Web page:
MORTICIAN, PREACHER, ENTREPRENEUR, FATHER OF 21 CHILDREN AND NATIVE WEST PHILADELPHIAN, SOLOMON BURKE HAS A WHOLE LOT OF HANDLES. HERE'S ANOTHER: GREATEST LIVING SOUL SINGER IN THE WORLD.
PW: By 1957 you had a number of hits but you had a falling-out with your record company and your manager because you didn't think you were being paid what was due.
SB: I knew I wasn't being paid what I was owed. I'm 17 years old making $350 a night, three nights a week. I thought that was a lot of money. It turns out that I was actually being paid $3,500 a night, or more accurately, my manager was being paid $3,500 a night. It was comical. But when I left him he told me I would never work again, and he did get all my records pulled off the air. It was a drastic time in my life. There were a couple years there when I lost everything and everybody, and I learned to live on the streets of Philadelphia.
PW: The turning point came one day when you were panhandling at 16th and Ridge.
SB: And somebody threw a 50-cent piece at me, and it landed right on the sewer grate. It landed perfectly, and I had to be very gentle and careful to pick it up or it would fall in. And then mentally and spiritually a voice in my head said to me, "You are down there on one knee. If you pick up that change you gonna be picking up change the rest of your life. You wanna be a bum? Pick it up." I was terrified to the point where I was hallucinating. I jumped back and a car hit me.
PW: What happened after you got out of the hospital?
SB: I took over the family business and became the funeral home director. And then I got hooked up with Singular Records, which was run by a guy named Babe Shivian, who left a beautiful red sports car parked out front of the funeral home. It was his way of suggesting that maybe I should get back into the music business. We had to move that car away from the funeral home. You're from Philadelphia, you know you can't have a red convertible parked in front of a funeral home. So I finally call him back and say, "Sir, we need to move this car." And he says, "You can move it. All you have to do is say to me you want to record again, and I'll send the keys over. It's your car. You can do whatever you want with it." I said, "If we don't move this car, my mom's gonna kill me. [For some reason] the police won't touch it, no tow companies will come get it." He says, "I know all about that." He was a very powerful and influential man with lots of friends and connections.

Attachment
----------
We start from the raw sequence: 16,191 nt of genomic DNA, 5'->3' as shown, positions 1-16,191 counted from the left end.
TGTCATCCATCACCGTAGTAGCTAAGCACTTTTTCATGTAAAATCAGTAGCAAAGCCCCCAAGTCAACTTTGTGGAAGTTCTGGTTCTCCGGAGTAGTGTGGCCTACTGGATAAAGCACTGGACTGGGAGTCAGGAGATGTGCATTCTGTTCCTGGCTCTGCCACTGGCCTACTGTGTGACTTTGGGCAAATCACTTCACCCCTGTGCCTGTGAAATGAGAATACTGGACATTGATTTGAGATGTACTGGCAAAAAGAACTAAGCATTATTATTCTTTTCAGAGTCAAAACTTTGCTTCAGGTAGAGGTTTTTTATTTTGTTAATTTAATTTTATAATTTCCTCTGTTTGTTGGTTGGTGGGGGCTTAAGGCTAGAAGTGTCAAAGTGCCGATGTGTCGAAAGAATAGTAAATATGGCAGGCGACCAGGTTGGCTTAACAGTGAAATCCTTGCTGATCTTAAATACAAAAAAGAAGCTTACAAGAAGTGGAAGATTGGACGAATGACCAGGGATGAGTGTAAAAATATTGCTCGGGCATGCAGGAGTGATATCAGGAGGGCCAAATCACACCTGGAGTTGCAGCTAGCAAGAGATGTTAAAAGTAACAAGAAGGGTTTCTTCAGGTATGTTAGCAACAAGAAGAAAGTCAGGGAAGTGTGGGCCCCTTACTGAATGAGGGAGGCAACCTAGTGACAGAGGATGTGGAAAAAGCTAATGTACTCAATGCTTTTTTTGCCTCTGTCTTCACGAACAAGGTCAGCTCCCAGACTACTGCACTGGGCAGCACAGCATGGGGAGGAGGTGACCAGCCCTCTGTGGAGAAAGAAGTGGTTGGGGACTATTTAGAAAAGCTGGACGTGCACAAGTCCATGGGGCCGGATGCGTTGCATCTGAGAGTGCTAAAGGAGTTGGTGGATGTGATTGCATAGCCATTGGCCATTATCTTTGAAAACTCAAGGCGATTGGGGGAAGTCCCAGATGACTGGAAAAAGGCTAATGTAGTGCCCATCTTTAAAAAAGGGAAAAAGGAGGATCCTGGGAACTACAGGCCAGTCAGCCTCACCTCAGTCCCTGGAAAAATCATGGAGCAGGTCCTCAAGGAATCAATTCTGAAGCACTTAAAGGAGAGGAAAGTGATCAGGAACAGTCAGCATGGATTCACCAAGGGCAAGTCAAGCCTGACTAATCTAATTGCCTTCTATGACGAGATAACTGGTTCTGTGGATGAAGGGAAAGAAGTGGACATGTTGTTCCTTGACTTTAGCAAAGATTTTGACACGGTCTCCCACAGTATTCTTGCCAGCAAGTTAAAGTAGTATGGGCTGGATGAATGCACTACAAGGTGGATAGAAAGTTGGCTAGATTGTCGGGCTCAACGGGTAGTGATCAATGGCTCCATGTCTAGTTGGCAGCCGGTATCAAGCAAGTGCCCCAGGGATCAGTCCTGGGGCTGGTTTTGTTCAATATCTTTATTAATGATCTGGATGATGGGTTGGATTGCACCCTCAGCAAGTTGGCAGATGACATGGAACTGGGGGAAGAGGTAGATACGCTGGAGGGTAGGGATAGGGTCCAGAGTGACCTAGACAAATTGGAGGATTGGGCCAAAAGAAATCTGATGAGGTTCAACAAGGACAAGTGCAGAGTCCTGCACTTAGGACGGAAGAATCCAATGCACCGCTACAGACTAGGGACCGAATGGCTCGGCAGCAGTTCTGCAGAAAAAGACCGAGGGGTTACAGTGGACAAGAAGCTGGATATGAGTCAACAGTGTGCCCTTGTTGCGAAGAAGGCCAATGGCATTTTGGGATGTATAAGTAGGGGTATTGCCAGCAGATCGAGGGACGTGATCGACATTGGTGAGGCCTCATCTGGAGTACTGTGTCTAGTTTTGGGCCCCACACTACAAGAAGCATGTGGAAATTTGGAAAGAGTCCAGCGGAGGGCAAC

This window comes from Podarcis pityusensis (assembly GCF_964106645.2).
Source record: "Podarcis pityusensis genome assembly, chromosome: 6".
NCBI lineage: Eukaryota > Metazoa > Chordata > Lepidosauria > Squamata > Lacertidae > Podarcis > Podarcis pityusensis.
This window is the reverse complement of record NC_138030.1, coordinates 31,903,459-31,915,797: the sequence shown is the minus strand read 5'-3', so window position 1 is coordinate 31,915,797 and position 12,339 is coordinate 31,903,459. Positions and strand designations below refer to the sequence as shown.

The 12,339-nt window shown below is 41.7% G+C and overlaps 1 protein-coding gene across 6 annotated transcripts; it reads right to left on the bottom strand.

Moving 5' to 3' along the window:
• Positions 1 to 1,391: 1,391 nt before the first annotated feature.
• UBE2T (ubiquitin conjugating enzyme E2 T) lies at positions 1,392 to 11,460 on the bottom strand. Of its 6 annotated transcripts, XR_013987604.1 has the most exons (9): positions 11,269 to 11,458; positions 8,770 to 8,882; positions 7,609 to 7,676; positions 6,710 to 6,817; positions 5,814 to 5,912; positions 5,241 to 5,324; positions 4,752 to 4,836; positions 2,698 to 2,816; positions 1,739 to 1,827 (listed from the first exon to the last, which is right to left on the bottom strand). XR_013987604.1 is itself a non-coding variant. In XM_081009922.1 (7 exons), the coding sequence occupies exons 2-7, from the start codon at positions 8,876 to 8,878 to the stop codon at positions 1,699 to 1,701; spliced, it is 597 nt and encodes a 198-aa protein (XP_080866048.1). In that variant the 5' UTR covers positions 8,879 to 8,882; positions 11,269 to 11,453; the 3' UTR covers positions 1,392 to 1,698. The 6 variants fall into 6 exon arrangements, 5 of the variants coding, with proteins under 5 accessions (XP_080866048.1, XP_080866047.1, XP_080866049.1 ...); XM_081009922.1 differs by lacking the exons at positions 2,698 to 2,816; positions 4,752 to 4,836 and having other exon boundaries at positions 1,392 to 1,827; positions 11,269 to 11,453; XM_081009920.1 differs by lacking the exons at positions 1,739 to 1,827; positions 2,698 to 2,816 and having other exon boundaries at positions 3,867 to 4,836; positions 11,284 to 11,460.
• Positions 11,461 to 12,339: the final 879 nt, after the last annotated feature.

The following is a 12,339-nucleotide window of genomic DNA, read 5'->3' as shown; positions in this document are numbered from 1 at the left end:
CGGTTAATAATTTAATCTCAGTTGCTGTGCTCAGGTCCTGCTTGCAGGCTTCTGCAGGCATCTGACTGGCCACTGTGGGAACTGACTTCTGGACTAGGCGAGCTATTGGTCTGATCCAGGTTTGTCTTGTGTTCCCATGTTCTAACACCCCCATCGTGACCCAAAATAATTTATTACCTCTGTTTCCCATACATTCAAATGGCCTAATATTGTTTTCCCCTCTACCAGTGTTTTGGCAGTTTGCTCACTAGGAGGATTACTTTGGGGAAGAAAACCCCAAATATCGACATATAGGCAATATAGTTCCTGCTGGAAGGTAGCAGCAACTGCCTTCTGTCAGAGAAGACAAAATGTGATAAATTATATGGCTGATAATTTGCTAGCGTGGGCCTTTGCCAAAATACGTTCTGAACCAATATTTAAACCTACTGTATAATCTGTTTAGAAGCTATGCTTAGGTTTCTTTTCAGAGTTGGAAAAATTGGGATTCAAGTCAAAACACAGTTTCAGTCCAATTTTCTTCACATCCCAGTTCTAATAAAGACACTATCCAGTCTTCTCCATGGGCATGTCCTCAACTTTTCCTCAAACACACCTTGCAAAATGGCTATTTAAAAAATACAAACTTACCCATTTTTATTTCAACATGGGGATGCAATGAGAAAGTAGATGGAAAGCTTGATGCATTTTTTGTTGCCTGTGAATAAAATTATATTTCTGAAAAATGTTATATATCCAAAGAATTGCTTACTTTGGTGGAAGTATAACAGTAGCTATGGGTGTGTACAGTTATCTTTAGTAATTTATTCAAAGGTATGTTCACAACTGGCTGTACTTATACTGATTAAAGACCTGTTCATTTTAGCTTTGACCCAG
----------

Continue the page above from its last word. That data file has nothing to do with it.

PW: After that you hooked up with Atlantic Records. Jerry Wexler tells a story about cutting "Just Out of Reach" with you in New York and asking if you wanted to hear the playback. And you tell him no, you have to get back to Philadelphia to shovel snow.
SB: I had seven or eight kids to support! When it snowed you could work at 30th Street Station shoveling for five dollars an hour. They paid you right on the spot and gave you coffee and donuts. And you could bring along anybody you wanted, pay them $4 an hour and keep the rest. I had about nine people I could bring. I had to go 'cause it was snowing!
PW: Where were you living at this point?
SB: By this point I was living in Germantown. I was movin' on up! I owned two drugstores by this point. I bought the drugstore because when I would go out of town, the guy who owned it, Dr. Reese, was so kind and generous to my family, he gave them anything they needed on credit. And I would pay him when I got back. So one time I was on tour for six or seven months, and when I came back he told me I owed him $9,000! I said, "How much is the whole damn drugstore?" He said, "I'll sell you the whole business for $15,000." I said, "Sold!" And I wound up buying his nephew's popcorn business, which leads to another great story.
PW: You mean the time you performed and sold popcorn at the Apollo?
SB: So here I am, with 6,000 boxes of popcorn stacked up in my garage. I'm in Florida on vacation with my family--you won't believe the people I was with: Muhammad Ali, Martin Luther King, Ralph Abernathy. I get a call from the Apollo saying somebody canceled at the last minute and they need me to fill in. I tell them I'm on vacation, I don't want to do it. They say, "Solomon, tell us what you need, anything!" Something hit me: Popcorn, I can get rid of the popcorn! I said, "Tell you what: Give me all the concessions." Concessions back in those days was a felt hat with a big plume coming out and James Brown's name spelled out in glue and covered with glitter. That was concessions for black people--not records, not Hershey bars, not Baby Ruths, not hot dogs, not soda. I had just purchased 75 cases of a new soda that nobody had heard of. Mountain Dew--couldn't get rid of it. But I knew I could get rid of it at the Apollo! So they agreed. I said, "Put it in writing and send me a telegram today because I must prepare my popcorn."
PW: So what happened when you showed up with the truck full of popcorn?
Geek Invasion 2013